Viacom (VIA), the media giant suing YouTube for $1 billion, tried to buy the booming video site until the very last moment before Google (GOOG) snatched it for $1.65 billion in 2006, according to newly released court documents.

During the lengthy discovery process, each side was able to subpoena the other's emails, producing some eyebrow-raising disclosures. Bottom line: Both filings succeed in making the other company look bad -- but neither side appears poised for a legal slam-dunk.

As copyright expert Eric Goldman and others have noted, the dueling briefs amount to a Tale of Two YouTubes, with Viacom focusing on the site's early days, when it was awash in illegal content, and Google emphasizing recent history, when the site has strictly complied with the Digital Millennium Copyright Act (DMCA), which even Viacom acknowledges. In fact, Viacom is asking only for a summary judgment "for the period prior to May 2008."

Viacom charges that YouTube's owners "intentionally" encouraged users to upload copyrighted material in a "get-rich-quick scheme through piracy." Google's counterargument is that it's protected by the DCMA's "safe harbor" provisions, which protect Internet services if they promptly remove copyrighted content.

Google also wants the judge to weigh heavily Viacom's own promotional use of YouTube to push its TV shows, as well as Viacom's apparently intense interest in actually buying YouTube before Google did. The search giant argues that Viacom's frequent use of the site as an advertising tool -- and attempts to buy the site -- undermines its case.

A Joint Venture With Google?

Even as YouTube's founders "grappled" to address the illegal content driving the site's explosive growth, it was already clear to Viacom executives how much potential YouTube held. Up until the very last moment Google bought YouTube in October 2006, Viacom was itself trying to acquire the video start-up, or even enter into a joint-partnership with Google, as passages cited by the Associated Press show.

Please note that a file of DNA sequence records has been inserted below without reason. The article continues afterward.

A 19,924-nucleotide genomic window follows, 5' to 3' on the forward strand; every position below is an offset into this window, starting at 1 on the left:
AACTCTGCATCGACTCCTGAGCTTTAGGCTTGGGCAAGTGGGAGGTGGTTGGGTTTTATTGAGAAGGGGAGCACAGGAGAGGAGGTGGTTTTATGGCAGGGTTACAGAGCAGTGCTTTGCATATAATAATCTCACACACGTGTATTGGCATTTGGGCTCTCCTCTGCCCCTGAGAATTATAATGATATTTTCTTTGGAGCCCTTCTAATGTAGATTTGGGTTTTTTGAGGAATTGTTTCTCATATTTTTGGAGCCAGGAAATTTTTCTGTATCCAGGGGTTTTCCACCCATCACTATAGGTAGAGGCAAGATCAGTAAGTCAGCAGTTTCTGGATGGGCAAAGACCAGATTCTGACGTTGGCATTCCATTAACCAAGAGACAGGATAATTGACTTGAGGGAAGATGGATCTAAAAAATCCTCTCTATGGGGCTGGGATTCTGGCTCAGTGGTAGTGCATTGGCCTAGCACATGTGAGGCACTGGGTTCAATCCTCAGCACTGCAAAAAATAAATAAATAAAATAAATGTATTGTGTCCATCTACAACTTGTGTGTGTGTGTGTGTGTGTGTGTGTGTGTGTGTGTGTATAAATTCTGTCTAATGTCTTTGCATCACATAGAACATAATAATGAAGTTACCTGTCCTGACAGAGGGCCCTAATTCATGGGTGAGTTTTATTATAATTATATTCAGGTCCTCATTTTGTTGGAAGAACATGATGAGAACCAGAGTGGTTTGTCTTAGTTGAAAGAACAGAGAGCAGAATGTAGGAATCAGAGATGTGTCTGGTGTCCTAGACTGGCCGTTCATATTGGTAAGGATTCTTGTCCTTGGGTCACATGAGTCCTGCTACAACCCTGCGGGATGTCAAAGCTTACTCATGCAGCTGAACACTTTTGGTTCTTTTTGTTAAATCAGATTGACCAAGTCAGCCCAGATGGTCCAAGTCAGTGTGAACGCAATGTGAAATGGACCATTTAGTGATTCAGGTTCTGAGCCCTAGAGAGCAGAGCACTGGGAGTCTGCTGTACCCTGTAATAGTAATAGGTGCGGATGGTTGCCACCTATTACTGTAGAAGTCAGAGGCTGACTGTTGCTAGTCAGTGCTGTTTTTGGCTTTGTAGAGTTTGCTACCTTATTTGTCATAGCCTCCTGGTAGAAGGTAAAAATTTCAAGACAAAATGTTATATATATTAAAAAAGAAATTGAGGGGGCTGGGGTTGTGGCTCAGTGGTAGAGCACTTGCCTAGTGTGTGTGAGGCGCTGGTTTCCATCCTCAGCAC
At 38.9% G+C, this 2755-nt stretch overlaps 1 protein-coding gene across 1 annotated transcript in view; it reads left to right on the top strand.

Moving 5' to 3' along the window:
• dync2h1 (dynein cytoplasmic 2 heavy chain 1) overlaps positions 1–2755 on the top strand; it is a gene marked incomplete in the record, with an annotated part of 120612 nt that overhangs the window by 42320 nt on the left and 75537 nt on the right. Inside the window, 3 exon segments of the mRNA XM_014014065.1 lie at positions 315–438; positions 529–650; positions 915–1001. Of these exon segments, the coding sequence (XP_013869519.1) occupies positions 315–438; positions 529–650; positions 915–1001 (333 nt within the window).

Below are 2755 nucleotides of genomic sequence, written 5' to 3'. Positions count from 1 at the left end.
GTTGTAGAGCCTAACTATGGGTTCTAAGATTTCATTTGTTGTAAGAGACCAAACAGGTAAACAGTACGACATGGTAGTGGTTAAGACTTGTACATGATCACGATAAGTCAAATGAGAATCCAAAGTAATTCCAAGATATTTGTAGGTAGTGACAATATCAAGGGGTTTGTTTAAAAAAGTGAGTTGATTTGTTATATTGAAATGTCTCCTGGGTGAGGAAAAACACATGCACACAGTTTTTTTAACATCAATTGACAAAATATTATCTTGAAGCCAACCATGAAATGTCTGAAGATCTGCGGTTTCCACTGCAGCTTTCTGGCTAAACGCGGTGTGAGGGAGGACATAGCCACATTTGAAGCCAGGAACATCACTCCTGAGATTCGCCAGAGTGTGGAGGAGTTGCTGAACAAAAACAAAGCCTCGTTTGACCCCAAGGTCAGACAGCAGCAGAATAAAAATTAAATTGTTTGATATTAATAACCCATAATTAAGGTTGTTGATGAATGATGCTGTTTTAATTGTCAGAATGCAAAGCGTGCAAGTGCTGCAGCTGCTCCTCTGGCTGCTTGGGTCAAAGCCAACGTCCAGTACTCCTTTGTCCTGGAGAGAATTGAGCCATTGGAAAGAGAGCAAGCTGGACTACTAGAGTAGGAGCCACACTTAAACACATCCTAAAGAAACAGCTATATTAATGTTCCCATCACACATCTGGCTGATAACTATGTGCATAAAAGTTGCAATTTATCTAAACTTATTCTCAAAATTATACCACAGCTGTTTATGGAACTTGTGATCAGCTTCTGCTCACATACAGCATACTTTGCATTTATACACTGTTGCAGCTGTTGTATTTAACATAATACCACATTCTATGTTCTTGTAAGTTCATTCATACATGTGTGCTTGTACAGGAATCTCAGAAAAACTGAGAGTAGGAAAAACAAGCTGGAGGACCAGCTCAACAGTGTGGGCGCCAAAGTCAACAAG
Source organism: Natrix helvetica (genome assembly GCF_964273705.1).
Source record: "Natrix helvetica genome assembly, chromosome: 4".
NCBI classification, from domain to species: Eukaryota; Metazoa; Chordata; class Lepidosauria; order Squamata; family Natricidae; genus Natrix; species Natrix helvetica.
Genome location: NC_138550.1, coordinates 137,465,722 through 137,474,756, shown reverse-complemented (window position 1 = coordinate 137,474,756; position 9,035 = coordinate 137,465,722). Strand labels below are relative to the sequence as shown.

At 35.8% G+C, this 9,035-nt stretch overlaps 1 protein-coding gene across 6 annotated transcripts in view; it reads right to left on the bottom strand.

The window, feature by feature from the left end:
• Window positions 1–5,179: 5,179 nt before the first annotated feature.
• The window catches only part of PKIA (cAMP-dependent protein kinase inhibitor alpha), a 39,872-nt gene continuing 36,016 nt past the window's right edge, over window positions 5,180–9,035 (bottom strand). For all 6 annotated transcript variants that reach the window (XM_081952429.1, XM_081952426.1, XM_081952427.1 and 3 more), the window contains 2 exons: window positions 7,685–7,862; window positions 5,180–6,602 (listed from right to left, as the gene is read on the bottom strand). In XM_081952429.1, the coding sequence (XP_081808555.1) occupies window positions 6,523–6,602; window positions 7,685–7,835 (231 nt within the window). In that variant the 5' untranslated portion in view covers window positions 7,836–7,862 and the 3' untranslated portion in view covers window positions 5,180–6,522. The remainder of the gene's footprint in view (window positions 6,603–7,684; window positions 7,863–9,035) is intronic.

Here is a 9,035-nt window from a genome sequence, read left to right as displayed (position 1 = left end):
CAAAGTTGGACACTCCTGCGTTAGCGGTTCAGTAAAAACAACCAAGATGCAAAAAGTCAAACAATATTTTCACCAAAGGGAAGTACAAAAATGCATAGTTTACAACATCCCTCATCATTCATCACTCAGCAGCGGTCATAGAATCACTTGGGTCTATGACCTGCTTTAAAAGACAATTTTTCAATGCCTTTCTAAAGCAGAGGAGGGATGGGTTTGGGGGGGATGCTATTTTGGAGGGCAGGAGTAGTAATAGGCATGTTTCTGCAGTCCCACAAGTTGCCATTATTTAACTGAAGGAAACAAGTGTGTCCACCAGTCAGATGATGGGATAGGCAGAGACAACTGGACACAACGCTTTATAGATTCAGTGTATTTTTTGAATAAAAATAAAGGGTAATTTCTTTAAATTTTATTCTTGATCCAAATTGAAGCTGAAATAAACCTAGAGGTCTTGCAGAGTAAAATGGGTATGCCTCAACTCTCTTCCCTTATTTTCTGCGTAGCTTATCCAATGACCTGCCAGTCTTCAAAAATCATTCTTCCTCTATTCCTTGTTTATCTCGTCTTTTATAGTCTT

"The idea would be: Viacom and Google buy YouTube," Adam Cahan, an MTV Networks executive who left Google earlier in 2006, wrote in an email to Susan Wojcicki, a top Google exec and sister-in-law of Google co-founder Sergey Brin. Google and YouTube said no deal.

In its filing, Google essentially calls Viacom a hypocrite for turning its legal cannons on a website it once repeatedly tried to acquire. "While plaintiffs allege in their legal filings that YouTube is some kind of 'pirate' site, behind the scenes Viacom thought so highly of YouTube that it tried, unsuccessfully, to buy it," Google wrote.

Google makes a number of arguments in its filing that make Viacom look bad. But the emails that Viacom has produced of YouTube's founders acknowledging illegal content and its potential to drive growth look bad as well. The fact that co-founder Chad Hurley claims he "lost" all his emails from 2005 to 2006 and "developed serial amnesia" when confronted by other missives doesn't help either.

Given that Viacom is asking for summary judgment on pre-May 2008 activity only, the judge may very well rule in its favor and award an amount less than the $1 billion. With so much at stake in terms of DMCA precedent here, Google may decide to settle this case. As copyright expert Goldman wrote last week: "The parties are both losers for not finding a way to settle this case."

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